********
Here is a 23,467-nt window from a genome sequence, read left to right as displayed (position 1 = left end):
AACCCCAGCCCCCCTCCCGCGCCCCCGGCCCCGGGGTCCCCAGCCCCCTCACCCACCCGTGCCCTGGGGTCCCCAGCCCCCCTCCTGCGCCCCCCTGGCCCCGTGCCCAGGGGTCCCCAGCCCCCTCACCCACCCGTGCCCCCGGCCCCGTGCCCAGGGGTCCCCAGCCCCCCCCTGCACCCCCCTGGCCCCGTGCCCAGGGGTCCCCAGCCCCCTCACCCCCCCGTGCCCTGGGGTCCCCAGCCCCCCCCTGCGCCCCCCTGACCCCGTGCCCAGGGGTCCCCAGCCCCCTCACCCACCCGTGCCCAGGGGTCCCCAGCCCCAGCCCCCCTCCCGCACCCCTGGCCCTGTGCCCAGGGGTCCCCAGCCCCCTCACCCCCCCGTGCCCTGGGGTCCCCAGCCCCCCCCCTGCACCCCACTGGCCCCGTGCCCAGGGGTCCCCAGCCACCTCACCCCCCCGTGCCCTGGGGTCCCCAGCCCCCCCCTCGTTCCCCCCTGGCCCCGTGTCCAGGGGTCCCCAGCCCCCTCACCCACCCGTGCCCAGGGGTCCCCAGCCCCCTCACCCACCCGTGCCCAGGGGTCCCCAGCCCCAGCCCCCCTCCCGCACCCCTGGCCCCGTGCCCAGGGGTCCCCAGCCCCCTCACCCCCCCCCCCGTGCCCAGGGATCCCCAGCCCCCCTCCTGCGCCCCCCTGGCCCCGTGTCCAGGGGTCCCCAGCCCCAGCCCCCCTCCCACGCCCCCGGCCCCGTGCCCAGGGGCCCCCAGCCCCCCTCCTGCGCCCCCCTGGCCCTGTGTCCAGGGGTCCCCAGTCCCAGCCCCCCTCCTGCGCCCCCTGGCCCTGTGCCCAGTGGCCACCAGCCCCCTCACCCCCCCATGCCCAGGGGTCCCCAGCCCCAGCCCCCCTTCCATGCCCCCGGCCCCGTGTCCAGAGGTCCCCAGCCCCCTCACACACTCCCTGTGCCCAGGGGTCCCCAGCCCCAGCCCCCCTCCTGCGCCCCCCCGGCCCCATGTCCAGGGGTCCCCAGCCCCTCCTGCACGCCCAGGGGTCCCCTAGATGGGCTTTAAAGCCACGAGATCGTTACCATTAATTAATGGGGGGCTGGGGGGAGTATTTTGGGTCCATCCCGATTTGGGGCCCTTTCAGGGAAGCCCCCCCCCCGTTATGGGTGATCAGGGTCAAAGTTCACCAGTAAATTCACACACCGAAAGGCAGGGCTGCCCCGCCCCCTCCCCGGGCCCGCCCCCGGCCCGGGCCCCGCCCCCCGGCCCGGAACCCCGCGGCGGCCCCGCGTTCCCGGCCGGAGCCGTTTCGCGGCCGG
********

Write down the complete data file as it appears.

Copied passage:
Here is a 23,467-nt window from a genome sequence, read left to right as displayed (position 1 = left end):
AACCCCAGCCCCCCTCCCGCGCCCCCGGCCCCGGGGTCCCCAGCCCCCTCACCCACCCGTGCCCTGGGGTCCCCAGCCCCCCTCCTGCGCCCCCCTGGCCCCGTGCCCAGGGGTCCCCAGCCCCCTCACCCACCCGTGCCCCCGGCCCCGTGCCCAGGGGTCCCCAGCCCCCCCCTGCACCCCCCTGGCCCCGTGCCCAGGGGTCCCCAGCCCCCTCACCCCCCCGTGCCCTGGGGTCCCCAGCCCCCCCCTGCGCCCCCCTGACCCCGTGCCCAGGGGTCCCCAGCCCCCTCACCCACCCGTGCCCAGGGGTCCCCAGCCCCAGCCCCCCTCCCGCACCCCTGGCCCTGTGCCCAGGGGTCCCCAGCCCCCTCACCCCCCCGTGCCCTGGGGTCCCCAGCCCCCCCCCTGCACCCCACTGGCCCCGTGCCCAGGGGTCCCCAGCCACCTCACCCCCCCGTGCCCTGGGGTCCCCAGCCCCCCCCTCGTTCCCCCCTGGCCCCGTGTCCAGGGGTCCCCAGCCCCCTCACCCACCCGTGCCCAGGGGTCCCCAGCCCCCTCACCCACCCGTGCCCAGGGGTCCCCAGCCCCAGCCCCCCTCCCGCACCCCTGGCCCCGTGCCCAGGGGTCCCCAGCCCCCTCACCCCCCCCCCCGTGCCCAGGGATCCCCAGCCCCCCTCCTGCGCCCCCCTGGCCCCGTGTCCAGGGGTCCCCAGCCCCAGCCCCCCTCCCACGCCCCCGGCCCCGTGCCCAGGGGCCCCCAGCCCCCCTCCTGCGCCCCCCTGGCCCTGTGTCCAGGGGTCCCCAGTCCCAGCCCCCCTCCTGCGCCCCCTGGCCCTGTGCCCAGTGGCCACCAGCCCCCTCACCCCCCCATGCCCAGGGGTCCCCAGCCCCAGCCCCCCTTCCATGCCCCCGGCCCCGTGTCCAGAGGTCCCCAGCCCCCTCACACACTCCCTGTGCCCAGGGGTCCCCAGCCCCAGCCCCCCTCCTGCGCCCCCCCGGCCCCATGTCCAGGGGTCCCCAGCCCCTCCTGCACGCCCAGGGGTCCCCTAGATGGGCTTTAAAGCCACGAGATCGTTACCATTAATTAATGGGGGGCTGGGGGGAGTATTTTGGGTCCATCCCGATTTGGGGCCCTTTCAGGGAAGCCCCCCCCCCGTTATGGGTGATCAGGGTCAAAGTTCACCAGTAAATTCACACACCGAAAGGCAGGGCTGCCCCGCCCCCTCCCCGGGCCCGCCCCCGGCCCGGGCCCCGCCCCCCGGCCCGGAACCCCGCGGCGGCCCCGCGTTCCCGGCCGGAGCCGTTTCGCGGCCGG